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Occupations

Fisherman's boy

(35) Fisherman's boy

[NLS note: a graphic appears here - see image of page]

                    THE

            FISHERMAN'S

                    BOY.

William M'Call, Printer, No. 4, Cartwright Place,
                Byrom- street, Liverpool.

It was down in the lowlands a poor boy did wander,
Down in the lowlands a poor boy did roam,
By his friends he was neglected, he look'd so dejected,
A poor little fisherman's boy so far away from home.

Crying, where is my cottage, oh where is my father,
Alas ! they're all gone, which caused me to roam;
My mother died upon her pillow, while my father was on
the billow,
Cried the poor little fisherman's boy, I'm far away from home.

Bitter was the night, and loud roar'd the thunder,
The lightning did flash—the ship was overcome,
The boat soon I clasp'd and reach'd my native shore,
In the deep I left my father---far away from home.

I waited on the beach, while around me dash'd the water,
I waited on the beach, but alas! no father came ;
So now I am a ranger, exposed to every danger,
Cried the poor little fisherman's boy, far away from home.

A lady when she heard him, quick opened her window,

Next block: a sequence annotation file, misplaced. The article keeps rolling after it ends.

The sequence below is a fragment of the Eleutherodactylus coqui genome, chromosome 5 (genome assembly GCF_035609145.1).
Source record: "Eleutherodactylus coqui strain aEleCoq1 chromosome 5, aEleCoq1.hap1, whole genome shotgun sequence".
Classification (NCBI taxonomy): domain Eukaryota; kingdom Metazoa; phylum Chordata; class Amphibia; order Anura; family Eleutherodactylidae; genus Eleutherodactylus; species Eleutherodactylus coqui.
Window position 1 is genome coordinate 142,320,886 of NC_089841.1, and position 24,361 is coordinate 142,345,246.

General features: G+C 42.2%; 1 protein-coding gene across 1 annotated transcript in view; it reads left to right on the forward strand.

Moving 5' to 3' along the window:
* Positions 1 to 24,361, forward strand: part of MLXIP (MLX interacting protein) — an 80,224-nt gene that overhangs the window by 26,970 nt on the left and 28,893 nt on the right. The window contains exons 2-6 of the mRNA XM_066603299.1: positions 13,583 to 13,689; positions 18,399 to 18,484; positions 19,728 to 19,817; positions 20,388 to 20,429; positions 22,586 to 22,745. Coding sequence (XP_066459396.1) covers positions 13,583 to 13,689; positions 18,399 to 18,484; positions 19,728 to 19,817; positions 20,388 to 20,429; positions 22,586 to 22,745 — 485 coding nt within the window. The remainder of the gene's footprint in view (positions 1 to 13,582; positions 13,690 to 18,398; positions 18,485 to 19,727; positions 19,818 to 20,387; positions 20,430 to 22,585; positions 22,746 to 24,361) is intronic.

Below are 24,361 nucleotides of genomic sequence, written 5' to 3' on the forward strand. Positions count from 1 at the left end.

And into her house she bid him for to come :           [cries,
The tears fell from her eyes, as she listen'd to the mournful
Of the poor little fisherman's boy so far away from home.

She begg'd of her father, to find him employment,
She begg'd of her father no more to let him roam:
Her father said don't grieve me, the boy shall never leave me
Poor boy, I will relieve thee, so far away from home.

Many years he labour'd, to please his noble master,
Many years he labour'd, in time became a man:
And now he tells each stranger, the hardships & the danger
Of the poor little fisherman's boy so far away from home.

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        Crazy Jan

Why, fair maid, in every feature
Are such signs of fear expressd!
Can a wand ring wretched creature
With such terror fill my breast.
Do my frenzied looks alarm thee ?
Trust me, sweet, thy fears are vain
Not for kingdoms would I harm thee,
Shun not then poor Crazy Jane.

Dost thou weep to see my anguish ?
Mark me, and avoid my woe;
When men flatter, sigh and languish,
Think them false—I found them so.
For I lov'd, oh! so sincerely !
None can ever love again;
But the youth I lov'd so dearl
Stole the wits of Crazy Jane

Fondly my young heart receiv'd him,
Which was doom'd to love but one
He seem'd true, and I believ'd him—
He was false, and I undone !
From that hour has reason never
Held its empire o'er my brain;
Henry fled, with him for ever
Fled the wits of Crazy Jane

Now forlorn and broken-hearted,
Still with frenzied thoughts beset,
On that spot where last we parted,
On that spot where last we met.
Still I sing my love-lorn ditty,
Still I slowly pace the plain,
While each passer-by, in pity,         
Cries, God help thee, Crazy Jane.

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